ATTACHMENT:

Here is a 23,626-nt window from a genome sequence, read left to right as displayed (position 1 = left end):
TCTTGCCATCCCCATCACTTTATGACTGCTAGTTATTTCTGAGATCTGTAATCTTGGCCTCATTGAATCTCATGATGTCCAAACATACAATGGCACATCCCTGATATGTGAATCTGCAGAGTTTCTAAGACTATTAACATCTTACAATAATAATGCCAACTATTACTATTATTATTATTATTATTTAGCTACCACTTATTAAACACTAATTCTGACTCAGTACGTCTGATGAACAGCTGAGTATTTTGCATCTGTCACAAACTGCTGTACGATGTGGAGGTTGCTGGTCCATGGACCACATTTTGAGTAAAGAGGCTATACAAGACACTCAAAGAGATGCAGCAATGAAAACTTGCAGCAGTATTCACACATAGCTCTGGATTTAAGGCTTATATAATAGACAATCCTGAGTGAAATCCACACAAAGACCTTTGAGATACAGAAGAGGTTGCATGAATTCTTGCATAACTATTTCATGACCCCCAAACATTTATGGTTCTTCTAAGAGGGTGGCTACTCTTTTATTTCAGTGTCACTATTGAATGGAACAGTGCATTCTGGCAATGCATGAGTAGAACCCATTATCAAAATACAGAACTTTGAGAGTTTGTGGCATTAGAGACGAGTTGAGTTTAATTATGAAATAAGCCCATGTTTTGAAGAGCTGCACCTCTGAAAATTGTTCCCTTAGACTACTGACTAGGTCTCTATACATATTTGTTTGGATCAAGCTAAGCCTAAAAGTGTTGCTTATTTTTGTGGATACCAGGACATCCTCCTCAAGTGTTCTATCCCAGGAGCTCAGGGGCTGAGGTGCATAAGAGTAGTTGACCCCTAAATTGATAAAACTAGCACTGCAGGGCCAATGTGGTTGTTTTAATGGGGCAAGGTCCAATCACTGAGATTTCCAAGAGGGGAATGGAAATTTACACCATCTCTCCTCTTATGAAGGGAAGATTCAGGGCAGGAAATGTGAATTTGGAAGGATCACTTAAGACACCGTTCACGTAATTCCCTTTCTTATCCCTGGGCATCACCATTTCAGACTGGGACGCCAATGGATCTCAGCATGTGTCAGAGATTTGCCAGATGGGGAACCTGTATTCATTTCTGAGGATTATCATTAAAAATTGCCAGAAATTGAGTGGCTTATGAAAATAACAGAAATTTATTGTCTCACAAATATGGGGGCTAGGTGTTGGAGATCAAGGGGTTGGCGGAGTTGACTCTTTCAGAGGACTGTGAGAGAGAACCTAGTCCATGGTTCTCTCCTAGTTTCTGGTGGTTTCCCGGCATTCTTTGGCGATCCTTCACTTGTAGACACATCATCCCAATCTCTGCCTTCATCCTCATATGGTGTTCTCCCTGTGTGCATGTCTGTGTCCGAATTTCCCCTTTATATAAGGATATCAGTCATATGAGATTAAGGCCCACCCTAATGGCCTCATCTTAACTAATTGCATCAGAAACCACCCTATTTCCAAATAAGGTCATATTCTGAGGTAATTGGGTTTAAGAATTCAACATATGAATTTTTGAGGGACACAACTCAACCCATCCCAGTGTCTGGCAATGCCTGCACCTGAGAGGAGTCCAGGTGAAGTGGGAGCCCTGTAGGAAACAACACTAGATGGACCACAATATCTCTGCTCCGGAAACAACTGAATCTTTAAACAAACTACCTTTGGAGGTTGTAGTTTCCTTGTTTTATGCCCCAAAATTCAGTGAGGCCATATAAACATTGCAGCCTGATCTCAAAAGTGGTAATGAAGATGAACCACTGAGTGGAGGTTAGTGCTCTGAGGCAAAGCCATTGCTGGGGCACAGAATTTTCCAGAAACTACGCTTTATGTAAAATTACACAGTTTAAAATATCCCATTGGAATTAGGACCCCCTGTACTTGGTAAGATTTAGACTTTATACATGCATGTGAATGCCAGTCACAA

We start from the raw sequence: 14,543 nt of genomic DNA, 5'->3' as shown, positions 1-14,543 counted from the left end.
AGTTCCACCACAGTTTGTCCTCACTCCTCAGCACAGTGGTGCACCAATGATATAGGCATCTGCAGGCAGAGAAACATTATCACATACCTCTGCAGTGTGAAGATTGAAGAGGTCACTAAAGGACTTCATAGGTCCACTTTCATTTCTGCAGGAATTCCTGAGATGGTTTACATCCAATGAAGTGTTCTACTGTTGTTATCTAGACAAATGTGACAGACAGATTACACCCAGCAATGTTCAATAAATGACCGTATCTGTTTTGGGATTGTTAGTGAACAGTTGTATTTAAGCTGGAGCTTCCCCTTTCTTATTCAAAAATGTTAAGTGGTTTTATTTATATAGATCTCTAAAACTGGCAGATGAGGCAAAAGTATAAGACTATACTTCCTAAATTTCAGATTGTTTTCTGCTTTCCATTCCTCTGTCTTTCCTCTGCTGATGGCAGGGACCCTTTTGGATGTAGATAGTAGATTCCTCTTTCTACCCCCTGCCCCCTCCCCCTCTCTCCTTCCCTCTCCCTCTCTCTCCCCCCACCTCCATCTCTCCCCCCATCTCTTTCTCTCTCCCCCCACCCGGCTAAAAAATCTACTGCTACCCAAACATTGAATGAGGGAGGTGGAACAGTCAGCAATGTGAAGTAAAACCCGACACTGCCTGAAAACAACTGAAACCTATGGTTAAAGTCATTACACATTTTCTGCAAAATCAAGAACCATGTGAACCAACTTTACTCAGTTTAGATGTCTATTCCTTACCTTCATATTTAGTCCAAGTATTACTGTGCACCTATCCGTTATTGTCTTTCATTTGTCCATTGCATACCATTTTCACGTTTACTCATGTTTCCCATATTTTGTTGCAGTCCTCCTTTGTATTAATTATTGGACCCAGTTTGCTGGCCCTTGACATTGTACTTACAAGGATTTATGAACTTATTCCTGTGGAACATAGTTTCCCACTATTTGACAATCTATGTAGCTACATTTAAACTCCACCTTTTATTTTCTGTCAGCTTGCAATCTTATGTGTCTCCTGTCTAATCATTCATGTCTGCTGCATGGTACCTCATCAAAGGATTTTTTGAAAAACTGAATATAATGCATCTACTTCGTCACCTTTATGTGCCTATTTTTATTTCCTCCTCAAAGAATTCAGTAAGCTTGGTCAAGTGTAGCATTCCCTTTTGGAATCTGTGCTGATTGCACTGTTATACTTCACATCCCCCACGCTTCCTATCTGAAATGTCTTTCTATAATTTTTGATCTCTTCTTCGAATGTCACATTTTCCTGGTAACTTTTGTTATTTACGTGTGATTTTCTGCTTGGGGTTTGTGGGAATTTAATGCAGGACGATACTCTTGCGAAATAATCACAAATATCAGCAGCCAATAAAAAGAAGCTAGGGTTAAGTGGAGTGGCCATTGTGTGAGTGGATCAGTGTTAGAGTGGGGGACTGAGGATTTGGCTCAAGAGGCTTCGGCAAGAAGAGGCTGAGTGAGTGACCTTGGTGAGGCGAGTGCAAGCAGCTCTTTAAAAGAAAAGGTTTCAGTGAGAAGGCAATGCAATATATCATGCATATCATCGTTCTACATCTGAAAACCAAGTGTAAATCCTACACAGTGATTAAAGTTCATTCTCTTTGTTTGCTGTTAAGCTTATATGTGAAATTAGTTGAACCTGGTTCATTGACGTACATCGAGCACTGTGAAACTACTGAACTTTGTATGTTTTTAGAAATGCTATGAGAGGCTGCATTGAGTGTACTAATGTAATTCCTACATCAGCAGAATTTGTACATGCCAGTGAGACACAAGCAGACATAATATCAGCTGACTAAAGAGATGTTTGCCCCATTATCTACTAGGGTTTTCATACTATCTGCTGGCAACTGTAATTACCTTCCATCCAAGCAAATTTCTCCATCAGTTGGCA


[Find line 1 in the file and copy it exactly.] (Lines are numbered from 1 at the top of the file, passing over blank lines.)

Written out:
Here is a 23,626-nt window from a genome sequence, read left to right as displayed (position 1 = left end):